The pack of self-opening bags 10 also have handle holes 40 passing through the handles 16 for use in suspending the pack of self-opening bags 10 on a bagging rack 50. These handle holes 40 have areas of frangible cold pressure bonding 42 around at least a portion of the perimeter of the handle holes 40. As in the case of the mouth holes 34 formed through the mouth tab portion 30, the frangible bonds 42 around the perimeter of the handle holes 40 frangible retain the layers of plastic material of the handles 16 of the pack of bag 10 in stacked alignment. The handle holes 40 do not have flaps which could interfere with the easy placement of a pack of bags 10 on a bagging rack 50.

The pack of self-opening bags 10 of the invention is designed to be used in conjunction with a bagging rack 50, such as that shown in FIG. 8. The bagging rack 50 has a support base 52, an upwardly extending rear wall portion 54, and two bag pack handle suspension arms 56 extending forwardly over the support base 52 from the rear wall portion 54. A bagging pack hook member 58 extends above a top edge 60 of the rear wall 54 and preferably projects upwardly and forwardly therefrom at an acute angle. The bagging rack hook member 58 is positioned approximately midway on the top edge 60 between the two bag pack handle suspension arms 56. The bagging rack hook member 58 has a pair of projections 62 which are spaced apart and project upwardly and preferably forwardly over the support base 52, such that the pack of self-opening bags 10 can be placed on the bagging rack 50 by looping the mouth holes 34 of the mouth tab portion 30 of a pack of self-opening bags 10 over the projection 62, as shown in FIGS. 10-13.

FIG. 9 is a perspective view of one possible embodiment of the bagging rack hook member 58 with a pair of spaced apart projections 62, which can be affixed to a conventional bagging racks, without a pair of upwardly and forwardly projecting projections (not shown), to convert it to the bagging rack of FIG. 8.

The manufacturing process employed to manufacture the pack of self-opening bags 10 of the invention is similar to that used to manufacture conventional T-shirt bags, and does not require any additional steps. The advantages of the bag pack 10 of the invention derives from its design and the design of the dies used to form the frangibly bound perimetered mouth holes 34 and handle holes 40 in the pack of self-opening bags 10, as will now be discussed in detail.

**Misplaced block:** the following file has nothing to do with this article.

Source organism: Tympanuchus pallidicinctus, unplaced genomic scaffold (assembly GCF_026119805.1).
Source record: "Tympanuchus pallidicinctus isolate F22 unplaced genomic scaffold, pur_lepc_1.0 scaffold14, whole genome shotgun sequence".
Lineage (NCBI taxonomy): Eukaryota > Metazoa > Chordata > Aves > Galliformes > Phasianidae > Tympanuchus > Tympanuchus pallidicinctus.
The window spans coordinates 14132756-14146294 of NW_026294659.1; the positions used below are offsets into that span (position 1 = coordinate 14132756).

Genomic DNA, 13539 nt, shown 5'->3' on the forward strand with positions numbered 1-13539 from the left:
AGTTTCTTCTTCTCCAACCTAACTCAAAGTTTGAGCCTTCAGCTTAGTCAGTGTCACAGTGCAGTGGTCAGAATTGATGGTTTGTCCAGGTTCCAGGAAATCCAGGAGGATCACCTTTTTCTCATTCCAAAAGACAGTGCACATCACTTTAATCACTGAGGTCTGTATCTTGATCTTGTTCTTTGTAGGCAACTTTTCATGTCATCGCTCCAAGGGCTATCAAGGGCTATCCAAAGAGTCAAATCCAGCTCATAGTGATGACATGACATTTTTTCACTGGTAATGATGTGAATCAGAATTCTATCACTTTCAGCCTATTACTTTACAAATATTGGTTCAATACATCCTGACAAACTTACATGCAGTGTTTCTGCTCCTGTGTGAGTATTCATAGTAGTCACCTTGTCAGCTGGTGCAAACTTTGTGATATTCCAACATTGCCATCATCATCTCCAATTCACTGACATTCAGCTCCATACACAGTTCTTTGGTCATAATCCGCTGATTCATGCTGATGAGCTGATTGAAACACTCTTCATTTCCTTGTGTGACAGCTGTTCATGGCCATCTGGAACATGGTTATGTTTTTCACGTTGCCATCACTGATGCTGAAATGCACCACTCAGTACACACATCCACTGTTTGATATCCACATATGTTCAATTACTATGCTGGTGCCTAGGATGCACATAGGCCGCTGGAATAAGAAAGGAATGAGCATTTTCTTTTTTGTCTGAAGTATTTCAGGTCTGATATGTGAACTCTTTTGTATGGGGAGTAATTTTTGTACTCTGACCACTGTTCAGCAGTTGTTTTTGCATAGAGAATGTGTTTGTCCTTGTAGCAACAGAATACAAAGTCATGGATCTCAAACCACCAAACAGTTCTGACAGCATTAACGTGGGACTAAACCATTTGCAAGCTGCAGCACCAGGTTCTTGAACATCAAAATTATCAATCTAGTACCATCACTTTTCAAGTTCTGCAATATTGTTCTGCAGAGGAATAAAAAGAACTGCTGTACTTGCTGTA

Referring to FIGS. 3 and 4, the die portion 64 used to form the mouth holes 34 is unique, and creates the cold pressure frangible bonding 36 (See FIG. 2) which is necessary to provide the self-opening feature of the pack of self-opening bags 10. The die portion 64 has a cylindrical cutting portion 66 with a terminating sharp cutting edge 68. A blunt sleeve member 70 surrounds at least a portion of the outer perimeter of the cylindrical cutting portion 66 around its outer perimeter. The generally blunt leading edge 72 of the sleeve member 70 is set back slightly rearwardly from the cutting edge 68. The sleeve member 70 is preferably affixed directly adjacent to the cylindrical cutting portion 66, as by soldering, adhesives or welding, but can also be spaced slightly away from the outer perimeter of the cylindrical cutting portion 66. A nicking blade portion 76 is attached to the cylindrical cutting portion 66 and has a cutting edge 78 which is generally flush with the cutting edge 68 of the cylindrical cutting portion 66. It is this nicking blade portion which makes the tear initiating nick 38 in the pack of self-opening bags 10. The cylindrical cutting portion 66 is used to form the mouth holes 34 in the mouth tab portion 30. The blunt edge sleeve member 70 is used to form the frangible cold pressure bonds 36 surrounding the mouth holes 34.

The die used to form the handle holes 40 and the surrounding area of frangible cold pressure bonding 42 (not shown) in the perimeter region of the handle holes 40 is almost identical to the die portion used to form the mouth holes 34, except that it does not have a nicking blade portion 76, and its blunt sleeve member 70 used to form the frangible cold pressure bonding 42 around the handle holes 40 may surround the entire perimeter of the handle holes 40.